3. I believe research should also be partially personal. By personal I mean research should not just be taken from books or magazines written by authors there is little chance you can receive information from. This material can seem distant and may not inspire the type of passion that can create excellent delivery. For all of my speeches I tried to personalize my study more to my life. I asked fellow roommates about the issues, finding out what experiences they have had with the subject and what about it they found interesting. Furthermore, I could often find out the biases they had toward the subject, which I could therefore transfer into something that my speech needed to address or attack. In my speech on liberal arts education, I asked my friends the drawbacks or fears they felt as students at Whitman College. The most frequent response was a lack of job skills and opportunity. Therefore in my speech I tried to focus my argument on how the liberal arts education prepares a student for the work force and how liberal arts majors not only gain jobs, but also gain them more frequently than other college graduates. Talking to experts on your subject is perhaps the most effective way to personalize your research. For my oil and war speech, I had numerous conversations with Marianne Kamp, professor of Islamic studies at Whitman, and I found them extremely helpful. Although she did provided me with some sources that were written by people with much more study than her, I used her explanations more. Often the books she gave me could not answer specific questions I had, simplify the information to make it easier, or provide me the facts that I really needed to prove my point. The personalized research style can consequently get to the issues and concerns that speakers must face much quicker than secondary sources.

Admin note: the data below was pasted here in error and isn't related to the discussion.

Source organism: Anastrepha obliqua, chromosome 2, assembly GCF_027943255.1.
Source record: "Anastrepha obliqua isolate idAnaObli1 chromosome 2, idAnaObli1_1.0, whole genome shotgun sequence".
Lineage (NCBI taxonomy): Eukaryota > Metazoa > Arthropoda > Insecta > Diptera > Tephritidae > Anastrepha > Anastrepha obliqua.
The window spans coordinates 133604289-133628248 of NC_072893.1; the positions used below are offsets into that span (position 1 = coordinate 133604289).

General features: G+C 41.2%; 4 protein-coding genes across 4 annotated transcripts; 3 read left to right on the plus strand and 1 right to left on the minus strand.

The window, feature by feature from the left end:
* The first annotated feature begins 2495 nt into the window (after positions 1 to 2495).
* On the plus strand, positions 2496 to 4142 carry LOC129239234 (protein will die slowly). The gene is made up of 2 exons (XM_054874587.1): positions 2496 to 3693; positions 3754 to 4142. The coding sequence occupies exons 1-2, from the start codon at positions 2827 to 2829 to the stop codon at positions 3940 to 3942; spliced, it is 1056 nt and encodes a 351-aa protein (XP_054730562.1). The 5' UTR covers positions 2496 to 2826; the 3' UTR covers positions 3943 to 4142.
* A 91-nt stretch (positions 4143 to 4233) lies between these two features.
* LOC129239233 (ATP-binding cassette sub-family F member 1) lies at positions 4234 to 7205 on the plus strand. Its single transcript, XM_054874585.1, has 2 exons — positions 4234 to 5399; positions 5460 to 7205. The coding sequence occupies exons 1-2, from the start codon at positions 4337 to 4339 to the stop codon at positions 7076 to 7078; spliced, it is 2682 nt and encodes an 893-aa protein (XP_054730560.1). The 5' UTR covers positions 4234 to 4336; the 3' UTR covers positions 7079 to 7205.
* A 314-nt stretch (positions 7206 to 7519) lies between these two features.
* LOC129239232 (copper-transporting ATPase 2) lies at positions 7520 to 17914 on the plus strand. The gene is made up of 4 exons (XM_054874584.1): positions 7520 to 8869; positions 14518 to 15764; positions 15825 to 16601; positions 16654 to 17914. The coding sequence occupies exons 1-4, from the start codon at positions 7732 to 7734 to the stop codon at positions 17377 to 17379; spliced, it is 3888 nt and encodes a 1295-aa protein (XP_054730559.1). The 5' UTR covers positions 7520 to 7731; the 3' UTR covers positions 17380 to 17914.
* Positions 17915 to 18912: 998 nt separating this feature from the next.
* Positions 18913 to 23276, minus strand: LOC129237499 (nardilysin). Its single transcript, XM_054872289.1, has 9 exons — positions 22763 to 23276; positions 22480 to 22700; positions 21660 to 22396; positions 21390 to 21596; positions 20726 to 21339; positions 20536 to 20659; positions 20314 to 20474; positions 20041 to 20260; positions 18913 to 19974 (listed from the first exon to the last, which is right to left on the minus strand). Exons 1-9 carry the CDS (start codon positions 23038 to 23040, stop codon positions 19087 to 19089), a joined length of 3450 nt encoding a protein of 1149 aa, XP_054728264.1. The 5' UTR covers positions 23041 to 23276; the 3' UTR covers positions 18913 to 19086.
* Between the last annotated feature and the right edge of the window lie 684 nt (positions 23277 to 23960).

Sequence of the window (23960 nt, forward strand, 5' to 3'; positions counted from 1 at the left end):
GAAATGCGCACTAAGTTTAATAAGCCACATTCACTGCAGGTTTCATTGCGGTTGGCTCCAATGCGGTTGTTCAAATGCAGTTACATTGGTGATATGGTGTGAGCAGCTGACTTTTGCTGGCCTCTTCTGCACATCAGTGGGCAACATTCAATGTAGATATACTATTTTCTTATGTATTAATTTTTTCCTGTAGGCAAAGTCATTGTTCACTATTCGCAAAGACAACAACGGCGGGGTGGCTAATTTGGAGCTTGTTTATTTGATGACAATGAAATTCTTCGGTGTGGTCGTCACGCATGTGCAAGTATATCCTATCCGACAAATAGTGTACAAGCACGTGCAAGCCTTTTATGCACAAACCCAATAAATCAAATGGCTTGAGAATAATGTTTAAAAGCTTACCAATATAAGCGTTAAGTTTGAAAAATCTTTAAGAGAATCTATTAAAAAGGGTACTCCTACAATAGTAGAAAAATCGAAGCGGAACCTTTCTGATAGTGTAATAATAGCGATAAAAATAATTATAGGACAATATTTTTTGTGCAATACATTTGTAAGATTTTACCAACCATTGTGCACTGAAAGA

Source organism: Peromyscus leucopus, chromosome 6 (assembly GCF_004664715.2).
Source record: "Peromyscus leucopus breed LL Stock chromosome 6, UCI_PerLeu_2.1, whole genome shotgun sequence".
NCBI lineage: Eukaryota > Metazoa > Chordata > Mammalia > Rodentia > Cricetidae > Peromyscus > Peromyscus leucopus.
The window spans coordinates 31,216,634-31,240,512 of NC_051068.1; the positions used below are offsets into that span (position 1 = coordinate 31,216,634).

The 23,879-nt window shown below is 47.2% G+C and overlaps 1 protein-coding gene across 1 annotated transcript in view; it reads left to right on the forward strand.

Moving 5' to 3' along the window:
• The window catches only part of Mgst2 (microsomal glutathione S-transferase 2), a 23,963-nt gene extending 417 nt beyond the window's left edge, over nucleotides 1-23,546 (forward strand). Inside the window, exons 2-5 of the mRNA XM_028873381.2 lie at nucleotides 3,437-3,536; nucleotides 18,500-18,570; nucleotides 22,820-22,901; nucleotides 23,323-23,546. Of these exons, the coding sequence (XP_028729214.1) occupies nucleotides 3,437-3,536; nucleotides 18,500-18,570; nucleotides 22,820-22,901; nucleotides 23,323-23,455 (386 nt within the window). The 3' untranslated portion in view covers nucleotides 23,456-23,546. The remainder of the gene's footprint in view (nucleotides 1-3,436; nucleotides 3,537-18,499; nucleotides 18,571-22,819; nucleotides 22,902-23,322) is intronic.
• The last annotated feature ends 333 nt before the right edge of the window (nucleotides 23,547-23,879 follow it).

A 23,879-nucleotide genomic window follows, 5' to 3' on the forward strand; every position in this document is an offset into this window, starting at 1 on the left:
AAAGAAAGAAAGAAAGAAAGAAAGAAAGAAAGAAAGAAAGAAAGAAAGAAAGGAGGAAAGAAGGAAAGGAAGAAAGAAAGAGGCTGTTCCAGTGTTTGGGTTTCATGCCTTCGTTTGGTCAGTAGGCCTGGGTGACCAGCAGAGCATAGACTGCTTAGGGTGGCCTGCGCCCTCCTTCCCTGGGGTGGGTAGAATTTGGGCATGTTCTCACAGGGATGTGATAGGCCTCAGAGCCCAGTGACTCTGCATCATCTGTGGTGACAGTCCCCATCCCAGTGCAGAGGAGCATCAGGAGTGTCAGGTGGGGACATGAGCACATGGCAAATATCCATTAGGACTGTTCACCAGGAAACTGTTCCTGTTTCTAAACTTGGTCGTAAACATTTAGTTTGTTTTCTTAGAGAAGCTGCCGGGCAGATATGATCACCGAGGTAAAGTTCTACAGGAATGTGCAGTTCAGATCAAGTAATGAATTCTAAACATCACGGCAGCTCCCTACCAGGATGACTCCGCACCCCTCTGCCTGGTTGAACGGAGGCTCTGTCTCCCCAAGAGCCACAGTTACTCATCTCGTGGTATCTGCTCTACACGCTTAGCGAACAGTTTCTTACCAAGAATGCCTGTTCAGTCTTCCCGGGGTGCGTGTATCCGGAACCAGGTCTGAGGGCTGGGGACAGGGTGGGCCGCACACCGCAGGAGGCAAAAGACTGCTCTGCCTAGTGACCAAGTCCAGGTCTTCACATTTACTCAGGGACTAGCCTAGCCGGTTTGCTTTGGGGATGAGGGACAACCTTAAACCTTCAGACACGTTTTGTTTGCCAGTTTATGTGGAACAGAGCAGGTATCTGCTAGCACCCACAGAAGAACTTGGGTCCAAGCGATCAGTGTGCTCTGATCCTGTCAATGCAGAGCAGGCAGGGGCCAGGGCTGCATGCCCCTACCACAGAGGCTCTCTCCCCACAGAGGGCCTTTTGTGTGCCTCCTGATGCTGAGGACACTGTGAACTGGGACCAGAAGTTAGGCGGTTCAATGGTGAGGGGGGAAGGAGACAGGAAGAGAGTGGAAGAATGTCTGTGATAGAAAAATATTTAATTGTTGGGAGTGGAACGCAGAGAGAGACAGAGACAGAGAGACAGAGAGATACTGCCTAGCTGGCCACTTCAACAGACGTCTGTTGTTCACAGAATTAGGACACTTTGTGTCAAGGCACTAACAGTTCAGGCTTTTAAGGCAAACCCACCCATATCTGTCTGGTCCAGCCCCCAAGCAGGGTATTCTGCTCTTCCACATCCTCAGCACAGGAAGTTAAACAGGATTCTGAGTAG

Imagine a Whitman student having a very difficult history final occurring in two weeks. Instead of panicking the student decides to study as hard as they possibly can and end of the two weeks they are rather sure of their chances of getting a perfect grade on the test. While the student may not know the questions that will be posed before them, their knowledge of the subject is so great that they can discuss virtually any aspect of the possible test questions. Exuding with confidence the student enters the test calm and composed. At the end of the whole process they are satisfied because they know they did well. The final grade they receive proves that their hard work was worthwhile. The reason for this success was because of what the student put into studying and the knowledge they learned which led them to take an assured attitude only furthering their performance.

The same is true in the process of researching for a speech. If the speaker has a strong grasp of the situation they will be speaking on, their content will not only be improved, but so will their organization, flow, and overall confidence in delivery. Intense research can also make further research easier and by allowing a flexible topic choice to expand or constrict according to the knowledge gain, the speech will also become more effective. The ultimate goal of research is to instill confidence, passion, and intimacy in the speaker, which will can excite and captivate any audience.